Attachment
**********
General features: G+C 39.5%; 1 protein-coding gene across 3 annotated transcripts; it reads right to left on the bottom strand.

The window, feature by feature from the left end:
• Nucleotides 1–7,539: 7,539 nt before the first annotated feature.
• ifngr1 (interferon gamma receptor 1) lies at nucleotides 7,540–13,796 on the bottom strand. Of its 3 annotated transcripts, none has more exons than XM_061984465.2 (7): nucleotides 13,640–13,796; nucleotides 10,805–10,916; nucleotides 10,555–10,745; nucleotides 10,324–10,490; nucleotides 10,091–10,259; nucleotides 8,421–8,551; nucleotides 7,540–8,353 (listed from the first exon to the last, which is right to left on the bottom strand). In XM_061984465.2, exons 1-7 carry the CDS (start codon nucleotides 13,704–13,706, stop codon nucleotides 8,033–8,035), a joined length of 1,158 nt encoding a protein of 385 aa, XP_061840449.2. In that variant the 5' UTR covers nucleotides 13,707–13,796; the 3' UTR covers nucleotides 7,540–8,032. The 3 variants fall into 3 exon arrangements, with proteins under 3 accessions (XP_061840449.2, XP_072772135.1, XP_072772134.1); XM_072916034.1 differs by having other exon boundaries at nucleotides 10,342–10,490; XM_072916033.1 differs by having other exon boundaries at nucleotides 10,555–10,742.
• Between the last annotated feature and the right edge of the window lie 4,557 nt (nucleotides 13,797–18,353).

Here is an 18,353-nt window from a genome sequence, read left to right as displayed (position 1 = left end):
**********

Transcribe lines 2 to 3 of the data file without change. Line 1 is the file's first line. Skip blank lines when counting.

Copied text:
The window, feature by feature from the left end:
• Nucleotides 1–7,539: 7,539 nt before the first annotated feature.